To ensure adequate zinc levels, we suggest adding these to your diet:

  •  Oysters
  • Beef
  • Pumpkin seeds
  • Chickpeas are a good plant-based source

Selenium

Although your body cannot naturally produce it, selenium is an essential antioxidant that helps protect cells from damage. It has also been shown to be beneficial to some people with hyperthyroidism.

Some studies have found that supplementing selenium in people with mild to moderate thyroid eye disease (Graves' orbitopathy) can actually boost their quality of life and eye health, and have found a relationship between low selenium levels and increased risk of thyroid disease in women. Additionally, a study from 2023 suggests that supplementing with 200 micrograms of Selenium per day may lower thyroid antibodies.,

Sources: 

  • Brazil nuts
  • Fish, such as yellowfin tuna
  • Eggs
  • Ham, beef, turkey, and chicken
  • Sunflower seeds

Important to note: Selenium has an upper intake limit of 400 micrograms for adults. A single brazil nut can have up to 100 micrograms, so be wary of not eating too many. A supplement might be a good idea to have better control of the amount consumed. 

Turmeric

Turmeric has been a go-to for its medicinal and culinary magic for almost 4000 years. This popular golden spice from the ginger family is packed with curcumin, a powerful anti-inflammatory and antioxidant compound. 

Curcumin has been shown to modulate immune responses and reduce oxidative stress, making it helpful for managing autoimmune thyroid conditions.

 One study in particular found that turmeric use was associated with reduced goiters in the studied group. 

How can I incorporate turmeric in my diet?
Turmeric can be added to curries, roasted veggies, soups, and smoothies. Add a little extra black pepper for better absorption.

Vitamin K

Vitamin K plays a vital role in women's health in a number of ways, including bone health, blood clotting, and hormonal balance.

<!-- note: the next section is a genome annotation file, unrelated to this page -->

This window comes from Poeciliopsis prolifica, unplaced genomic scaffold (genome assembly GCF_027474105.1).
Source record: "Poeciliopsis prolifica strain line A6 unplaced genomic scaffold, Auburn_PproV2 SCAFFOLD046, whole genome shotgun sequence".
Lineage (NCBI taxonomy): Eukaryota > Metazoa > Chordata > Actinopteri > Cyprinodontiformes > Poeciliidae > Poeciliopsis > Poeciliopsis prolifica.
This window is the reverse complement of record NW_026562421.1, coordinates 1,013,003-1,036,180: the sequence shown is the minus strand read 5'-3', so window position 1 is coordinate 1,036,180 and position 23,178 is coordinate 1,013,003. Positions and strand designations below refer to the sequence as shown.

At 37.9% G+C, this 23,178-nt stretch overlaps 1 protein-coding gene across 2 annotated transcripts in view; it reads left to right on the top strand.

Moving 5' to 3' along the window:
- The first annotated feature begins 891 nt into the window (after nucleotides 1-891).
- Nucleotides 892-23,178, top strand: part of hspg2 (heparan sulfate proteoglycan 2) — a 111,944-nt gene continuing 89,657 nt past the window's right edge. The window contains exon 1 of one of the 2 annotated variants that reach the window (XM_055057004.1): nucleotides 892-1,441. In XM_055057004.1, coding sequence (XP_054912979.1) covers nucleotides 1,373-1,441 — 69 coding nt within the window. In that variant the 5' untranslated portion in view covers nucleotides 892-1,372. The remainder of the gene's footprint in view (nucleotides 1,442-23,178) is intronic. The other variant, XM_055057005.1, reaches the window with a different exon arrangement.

For those with hyperthyroidism who are at a higher risk of bone loss, Vitamin K is particularly important. It supports bone health by helping with calcium absorption and improving bone metabolism, acting as a shield against the risks of weak bones.

For strong bones and joints, consider adding the following staples to your diet:

  • Leafy greens like kale, spinach, and broccoli
  • Brussel sprouts
  • Green beans
  • Dry roasted cashews
  • Natto (fermented soy beans)

Alpha Lipoic Acid

Despite its intimidating name, alpha lipoic acid (ALA) is a friendly, versatile antioxidant that helps protect cells from damage and supports your body’s energy production. It’s made in small amounts in your body, and can also be found in pantry staples such as spinach, broccoli, and potatoes.

ALA has a special power that not all antioxidants have: because it’s fat and water soluble it can work throughout your entire body. It also offers a helping hand to other antioxidants such as Vitamin C and E by regenerating them and making them more effective. 

But how is alpha lipoic acid good for thyroid health? Women with thyroid disorders often experience high levels of inflammation due to excess cytokines, which are immune-system proteins that can harm organs. Alpha Lipoic Acid (ALA) can help by reducing free radicals and cytokines, particularly in lung tissues and the gut. This makes ALA a valuable helping hand in managing inflammation for those with thyroid conditions.

Sources: 

  • Spinach
  •  Broccoli
  • Potatoes

*Please keep in mind, this is NOT a complete diet guide, but does include recommendations to help you get started. As always, consult with your physician before taking any dietary supplements. 

Conclusion

Hyperthyroidism, or an overactive thyroid, is a health condition that affects many women worldwide. It can cause symptoms like rapid heartbeat, weight loss, anxiety, increased appetite, and heat intolerance, among many others.

While there’s no magical diet, eating the right nutrients and appropriate supplementation can help manage hyperthyroidism symptoms and improve your quality of life. For those who struggle to get enough of these nutrients through diet alone, supplements can be a helpful addition.

Here are a few tips for choosing the right supplements:

  • Go for magnesium glycinate: This form of magnesium is gentle on the stomach and well-absorbed.
  • Pair Vitamin D3 with Vitamin K: These vitamins work synergistically to support bone health.

Our recommendation: